3 - The Truth of Young Chimp Imitation In the chapter"The...

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The Truth of Young Chimp Imitation In the chapter “The Urge to Be Like Others”, De Waal writes about a method in which chimpanzee culture is developed, through imitation. Using many examples of chimpanzee imitation, De Waal attempts to make the reader believe that chimpanzees do not copy others only seeking benefits, rather chimpanzees imitate other chimps because they want to fit into the group. In some instances, De Waal’s examples don’t always provide a strong enough argument because sometimes he doesn’t specify the result of the chimpanzee imitation. De Waal’s thesis in this chapter can be conveyed in a single sentence: “Let me therefore propose an alternative view, which is that primate social learning stems from conformism—an urge to belong and fit in (De Waal 230).” According to De Waal, a chimpanzee doesn’t always perform an activity with the mindset that he will reap a reward upon completing the given activity. De Waal gives plenty of evidence supporting this idea; for example, chimpanzees are known to copy actions without reward for over one thousand days (De Waal 229). De Waal’s examples also seem to fall short many times because he leaves the reader unaware of what the actual result is of the young chimp’s imitation. There are many examples of chimpanzee imitation provided in the chapter in which the chimpanzees imitate others just for the sake of imitating, rather than seek benefits, but there is also plenty evidence of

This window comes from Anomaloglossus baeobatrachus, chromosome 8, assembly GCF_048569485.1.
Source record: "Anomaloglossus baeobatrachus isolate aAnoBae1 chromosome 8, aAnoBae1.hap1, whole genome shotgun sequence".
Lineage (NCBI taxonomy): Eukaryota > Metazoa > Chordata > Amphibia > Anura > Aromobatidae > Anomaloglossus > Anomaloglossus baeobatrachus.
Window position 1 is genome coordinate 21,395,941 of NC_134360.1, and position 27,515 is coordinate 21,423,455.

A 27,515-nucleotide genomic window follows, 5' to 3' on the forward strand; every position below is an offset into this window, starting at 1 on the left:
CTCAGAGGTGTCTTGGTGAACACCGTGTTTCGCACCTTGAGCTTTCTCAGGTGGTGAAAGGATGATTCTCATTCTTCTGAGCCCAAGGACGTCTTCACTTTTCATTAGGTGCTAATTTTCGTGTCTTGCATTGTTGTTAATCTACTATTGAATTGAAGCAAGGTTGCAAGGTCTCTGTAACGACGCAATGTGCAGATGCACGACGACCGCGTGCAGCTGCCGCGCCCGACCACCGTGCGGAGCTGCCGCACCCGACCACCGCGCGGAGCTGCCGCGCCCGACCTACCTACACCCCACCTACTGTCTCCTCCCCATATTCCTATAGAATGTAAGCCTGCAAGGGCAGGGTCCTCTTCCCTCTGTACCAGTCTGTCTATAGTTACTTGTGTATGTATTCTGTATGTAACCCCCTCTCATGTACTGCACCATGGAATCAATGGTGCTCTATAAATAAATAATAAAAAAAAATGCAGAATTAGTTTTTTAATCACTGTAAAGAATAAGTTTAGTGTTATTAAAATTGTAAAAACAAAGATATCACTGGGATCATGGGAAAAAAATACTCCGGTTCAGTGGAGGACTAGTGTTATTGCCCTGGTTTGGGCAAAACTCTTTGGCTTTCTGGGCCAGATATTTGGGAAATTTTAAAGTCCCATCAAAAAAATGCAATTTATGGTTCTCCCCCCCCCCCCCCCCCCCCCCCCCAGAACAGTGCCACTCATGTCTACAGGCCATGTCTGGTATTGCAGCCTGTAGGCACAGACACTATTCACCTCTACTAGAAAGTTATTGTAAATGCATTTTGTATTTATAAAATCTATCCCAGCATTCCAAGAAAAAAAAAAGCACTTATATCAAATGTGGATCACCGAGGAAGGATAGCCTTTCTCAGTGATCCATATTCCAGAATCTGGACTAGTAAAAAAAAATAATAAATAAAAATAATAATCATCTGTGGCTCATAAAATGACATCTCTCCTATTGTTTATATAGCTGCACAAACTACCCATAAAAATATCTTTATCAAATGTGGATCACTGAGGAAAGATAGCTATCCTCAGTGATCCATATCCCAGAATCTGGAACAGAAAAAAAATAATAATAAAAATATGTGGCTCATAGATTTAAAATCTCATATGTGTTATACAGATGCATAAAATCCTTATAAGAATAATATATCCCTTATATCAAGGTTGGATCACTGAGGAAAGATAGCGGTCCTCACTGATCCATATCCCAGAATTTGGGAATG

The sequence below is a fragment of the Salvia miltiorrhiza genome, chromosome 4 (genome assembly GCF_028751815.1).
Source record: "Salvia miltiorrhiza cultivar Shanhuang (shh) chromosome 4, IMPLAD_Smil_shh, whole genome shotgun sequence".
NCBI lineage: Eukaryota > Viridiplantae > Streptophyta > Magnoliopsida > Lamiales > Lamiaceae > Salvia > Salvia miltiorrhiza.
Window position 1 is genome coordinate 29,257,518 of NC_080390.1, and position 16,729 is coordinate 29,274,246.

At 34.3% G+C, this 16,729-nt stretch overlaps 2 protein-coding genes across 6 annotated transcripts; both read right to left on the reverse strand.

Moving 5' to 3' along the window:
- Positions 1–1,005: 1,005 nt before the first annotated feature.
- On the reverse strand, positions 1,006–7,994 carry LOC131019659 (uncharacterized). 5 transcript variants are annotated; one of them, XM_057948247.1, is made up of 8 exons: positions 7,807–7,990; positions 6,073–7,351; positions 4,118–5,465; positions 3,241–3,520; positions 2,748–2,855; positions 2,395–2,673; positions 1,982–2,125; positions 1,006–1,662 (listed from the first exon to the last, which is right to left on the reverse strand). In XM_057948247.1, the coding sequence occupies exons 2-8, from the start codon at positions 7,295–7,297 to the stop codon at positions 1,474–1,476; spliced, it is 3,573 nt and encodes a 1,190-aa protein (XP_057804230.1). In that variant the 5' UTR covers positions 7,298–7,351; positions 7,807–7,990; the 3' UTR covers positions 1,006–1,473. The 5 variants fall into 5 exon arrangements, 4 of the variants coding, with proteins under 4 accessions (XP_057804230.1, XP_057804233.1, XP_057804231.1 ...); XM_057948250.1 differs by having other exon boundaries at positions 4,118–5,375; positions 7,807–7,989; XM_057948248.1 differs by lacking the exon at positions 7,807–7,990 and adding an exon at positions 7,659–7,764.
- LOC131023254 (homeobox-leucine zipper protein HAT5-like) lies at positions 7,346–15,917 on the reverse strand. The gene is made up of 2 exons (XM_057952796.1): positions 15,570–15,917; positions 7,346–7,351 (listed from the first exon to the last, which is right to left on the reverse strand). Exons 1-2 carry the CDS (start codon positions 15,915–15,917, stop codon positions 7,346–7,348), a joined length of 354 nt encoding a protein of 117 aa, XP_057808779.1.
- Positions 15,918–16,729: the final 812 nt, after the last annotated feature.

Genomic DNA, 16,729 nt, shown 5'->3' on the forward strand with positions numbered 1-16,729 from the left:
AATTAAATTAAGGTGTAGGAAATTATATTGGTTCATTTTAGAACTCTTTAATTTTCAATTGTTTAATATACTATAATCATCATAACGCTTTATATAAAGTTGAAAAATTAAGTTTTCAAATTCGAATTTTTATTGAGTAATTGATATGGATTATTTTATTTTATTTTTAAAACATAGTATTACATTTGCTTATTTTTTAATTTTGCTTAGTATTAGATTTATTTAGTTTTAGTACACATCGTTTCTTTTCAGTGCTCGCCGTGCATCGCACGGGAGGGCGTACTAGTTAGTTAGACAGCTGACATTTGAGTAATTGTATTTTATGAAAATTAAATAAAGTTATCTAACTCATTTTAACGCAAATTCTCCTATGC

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This note was uploaded on 05/07/2008 for the course WR 10 taught by Professor Solomon during the Spring '08 term at BU.

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3 - The Truth of Young Chimp Imitation In the chapter"The...

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